Tomatillo Seeds - Purple

$2.95

Physalis ixocarpa

HEIRLOOM. Striking purple tomatillo tastes sweeter than its green sibling. Harvest when tomatillo is bright purple and breaks through paper husk. Bushy plants produce abundant fruit slightly larger than a cherry.
  • Planting Information
  • How to Grow
  • Seed Saving


 

Approx. Seeds per PacketAverage packet weight 
 
Seeds / gram 
 
Average seeds / oz
 
950.15 gram 
 
600
 
16,800
 
Planting SeasonIdeal Soil TempSunFrost Tolerance
After Last Frost60-85°FFull SunFrost Sensitive
Sowing MethodSeed DepthDirect Seed SpacingDays to Harvest 
Transplant1/8"NA70
Mature SpacingDays to SproutProduction CycleSeed Viability
24-36"10-21Annual4-6 years

Start your seeds indoors 6-8 weeks before you intend to transplant them outside. Sow seeds a ¼” deep in your favorite seed starting mix. Tomatillo seeds will appreciate warmth to germinate, so a seedling heat mat will help, or the top of your refrigerator or clothes dryer may work for you. You should see germination within 5-8 days.

As part of the Solanaceae family, Tomatillo are frost-sensitive plants. Wait until all danger of frost has passed and the ground is sufficiently warmed before planting them outdoors. Here in Western NC, that is around Mother’s Day.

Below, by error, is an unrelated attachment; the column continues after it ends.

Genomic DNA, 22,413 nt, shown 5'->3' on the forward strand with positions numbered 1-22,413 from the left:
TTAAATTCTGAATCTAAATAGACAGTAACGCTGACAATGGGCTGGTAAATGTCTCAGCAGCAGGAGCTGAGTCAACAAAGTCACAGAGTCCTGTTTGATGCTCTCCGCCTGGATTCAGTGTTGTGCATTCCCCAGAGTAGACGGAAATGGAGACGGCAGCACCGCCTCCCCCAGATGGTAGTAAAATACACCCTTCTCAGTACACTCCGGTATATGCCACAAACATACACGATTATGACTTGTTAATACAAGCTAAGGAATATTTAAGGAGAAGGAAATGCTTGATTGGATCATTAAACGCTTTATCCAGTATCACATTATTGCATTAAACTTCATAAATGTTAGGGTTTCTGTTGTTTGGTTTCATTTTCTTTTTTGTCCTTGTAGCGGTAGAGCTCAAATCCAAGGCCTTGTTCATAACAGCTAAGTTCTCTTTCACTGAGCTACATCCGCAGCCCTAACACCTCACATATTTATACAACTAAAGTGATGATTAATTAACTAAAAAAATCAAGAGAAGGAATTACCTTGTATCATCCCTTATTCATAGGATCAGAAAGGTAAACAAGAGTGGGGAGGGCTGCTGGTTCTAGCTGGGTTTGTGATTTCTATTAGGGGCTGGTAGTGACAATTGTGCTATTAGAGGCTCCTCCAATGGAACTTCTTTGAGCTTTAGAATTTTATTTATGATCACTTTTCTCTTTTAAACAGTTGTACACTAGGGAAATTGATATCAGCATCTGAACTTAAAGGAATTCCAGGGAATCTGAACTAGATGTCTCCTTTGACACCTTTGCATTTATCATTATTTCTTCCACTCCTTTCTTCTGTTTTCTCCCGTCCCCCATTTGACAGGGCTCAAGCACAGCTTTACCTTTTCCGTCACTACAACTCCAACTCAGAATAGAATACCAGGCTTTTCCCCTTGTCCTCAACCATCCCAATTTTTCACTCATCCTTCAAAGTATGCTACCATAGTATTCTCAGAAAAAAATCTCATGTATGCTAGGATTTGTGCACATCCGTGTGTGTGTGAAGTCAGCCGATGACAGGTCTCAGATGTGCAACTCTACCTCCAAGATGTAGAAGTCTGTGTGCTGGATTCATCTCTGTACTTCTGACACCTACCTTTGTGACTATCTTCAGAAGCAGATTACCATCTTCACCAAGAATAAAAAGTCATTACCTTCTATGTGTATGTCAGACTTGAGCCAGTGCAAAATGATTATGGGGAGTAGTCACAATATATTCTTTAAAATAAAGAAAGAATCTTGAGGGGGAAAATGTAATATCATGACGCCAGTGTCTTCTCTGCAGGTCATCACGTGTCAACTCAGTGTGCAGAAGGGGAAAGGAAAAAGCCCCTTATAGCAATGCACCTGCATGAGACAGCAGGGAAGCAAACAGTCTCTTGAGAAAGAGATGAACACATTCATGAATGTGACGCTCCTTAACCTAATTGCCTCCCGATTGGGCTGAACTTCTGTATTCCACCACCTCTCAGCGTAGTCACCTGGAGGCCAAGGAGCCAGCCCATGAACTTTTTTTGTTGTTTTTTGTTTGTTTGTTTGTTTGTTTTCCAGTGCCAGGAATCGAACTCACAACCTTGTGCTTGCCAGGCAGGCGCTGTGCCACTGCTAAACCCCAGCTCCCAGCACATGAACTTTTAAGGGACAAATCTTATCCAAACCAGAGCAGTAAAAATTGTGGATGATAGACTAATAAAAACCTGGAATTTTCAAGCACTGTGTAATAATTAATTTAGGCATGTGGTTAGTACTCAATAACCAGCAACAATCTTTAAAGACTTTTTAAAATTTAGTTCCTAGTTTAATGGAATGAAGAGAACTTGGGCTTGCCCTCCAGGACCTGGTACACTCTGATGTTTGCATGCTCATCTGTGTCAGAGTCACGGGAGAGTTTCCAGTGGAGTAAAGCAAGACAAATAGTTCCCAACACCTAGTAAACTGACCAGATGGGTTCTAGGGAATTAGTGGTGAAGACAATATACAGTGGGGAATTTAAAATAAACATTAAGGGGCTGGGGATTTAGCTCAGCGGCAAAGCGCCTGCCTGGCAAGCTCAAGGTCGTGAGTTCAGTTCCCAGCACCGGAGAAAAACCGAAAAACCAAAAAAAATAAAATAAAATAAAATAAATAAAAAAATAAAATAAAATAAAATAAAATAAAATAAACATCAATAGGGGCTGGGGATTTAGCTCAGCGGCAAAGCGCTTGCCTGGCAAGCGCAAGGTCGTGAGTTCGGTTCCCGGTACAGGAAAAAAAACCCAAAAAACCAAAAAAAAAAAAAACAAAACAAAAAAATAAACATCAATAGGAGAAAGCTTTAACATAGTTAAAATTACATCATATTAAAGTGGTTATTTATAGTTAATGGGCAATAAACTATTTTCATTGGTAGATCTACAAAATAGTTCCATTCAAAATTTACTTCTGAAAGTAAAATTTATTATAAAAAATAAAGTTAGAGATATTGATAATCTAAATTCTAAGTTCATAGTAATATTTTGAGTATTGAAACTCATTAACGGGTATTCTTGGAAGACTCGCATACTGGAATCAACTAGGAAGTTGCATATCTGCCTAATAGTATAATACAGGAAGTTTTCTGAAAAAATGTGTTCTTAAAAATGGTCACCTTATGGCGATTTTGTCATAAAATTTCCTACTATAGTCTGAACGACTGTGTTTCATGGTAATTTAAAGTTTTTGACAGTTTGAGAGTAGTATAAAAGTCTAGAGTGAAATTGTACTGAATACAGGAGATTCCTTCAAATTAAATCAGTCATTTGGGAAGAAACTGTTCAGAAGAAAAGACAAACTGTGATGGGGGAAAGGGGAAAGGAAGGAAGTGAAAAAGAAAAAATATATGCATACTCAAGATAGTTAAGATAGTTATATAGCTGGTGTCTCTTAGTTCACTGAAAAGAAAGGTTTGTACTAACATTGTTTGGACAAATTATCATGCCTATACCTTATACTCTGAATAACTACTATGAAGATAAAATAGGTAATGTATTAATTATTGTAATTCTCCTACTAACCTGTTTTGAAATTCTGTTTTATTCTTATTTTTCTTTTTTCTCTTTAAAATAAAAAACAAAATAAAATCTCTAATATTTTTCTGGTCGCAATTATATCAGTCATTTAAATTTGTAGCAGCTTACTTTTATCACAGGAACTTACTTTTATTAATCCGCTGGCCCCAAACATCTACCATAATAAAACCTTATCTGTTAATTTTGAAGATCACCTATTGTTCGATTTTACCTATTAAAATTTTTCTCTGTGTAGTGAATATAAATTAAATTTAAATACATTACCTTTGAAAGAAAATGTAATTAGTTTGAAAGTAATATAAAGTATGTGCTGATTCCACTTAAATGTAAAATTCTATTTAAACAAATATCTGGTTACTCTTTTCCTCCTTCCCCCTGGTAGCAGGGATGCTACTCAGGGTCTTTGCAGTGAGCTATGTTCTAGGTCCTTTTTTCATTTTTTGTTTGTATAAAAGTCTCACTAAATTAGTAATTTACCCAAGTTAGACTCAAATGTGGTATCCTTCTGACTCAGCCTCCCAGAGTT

Use grow lights for 12-16 hours a day to keep your seedlings healthy and prevent “leggy” plants. Harden off your seedlings before planting outdoors, and choose a spot with fertile, well-drained soil with at least 8 hours a day of bright, direct sunlight per day. Plant seedlings deep, as you would with tomatoes, leaving about three sets of leaves above ground. 

Tomatillos will also do well in containers. Because of their tendency to sprawl even when staked, many folks prefer to grow in containers to control their spacing better. Choose a container with at least 12” depth, and remember containers will need to be watered more often because they will dry out quickly. 

Tomatillos will produce fruit non-stop until frost kills the plants. Often, the fruit will fall off of the plant before they are ripe. You can just pick up the fallen fruit and let them continue to ripen inside their husk. The husk will take on a straw-colored, papery look when they are ready. 

To eat them, peel off the husk. If you aren’t going to eat the fruit right away, it’s best to leave the husk on and store them at room temperature on your kitchen counter.

Tomatillo, Physalis spp.
Pollination, insect; Life Cycle, annual; Isolation Distance, 800 feet
Tomatillos have perfect flowers, but are self-incompatible and require cross-pollination by insects in order to set seed. At least 4 plants should be planted to ensure viable seeds. Tomatillo seeds can be hard to harvest due to their dense flesh. Our favorite method is to put the fruits in a blender with equal parts water and pulsing on low until the fruit is mashed. Allowing the seeds to then settle will have the seeds sinking to the bottom and the wet chaff floating to the top, which can then be poured off and the seeds spread out to dry. Fermentation is not necessary.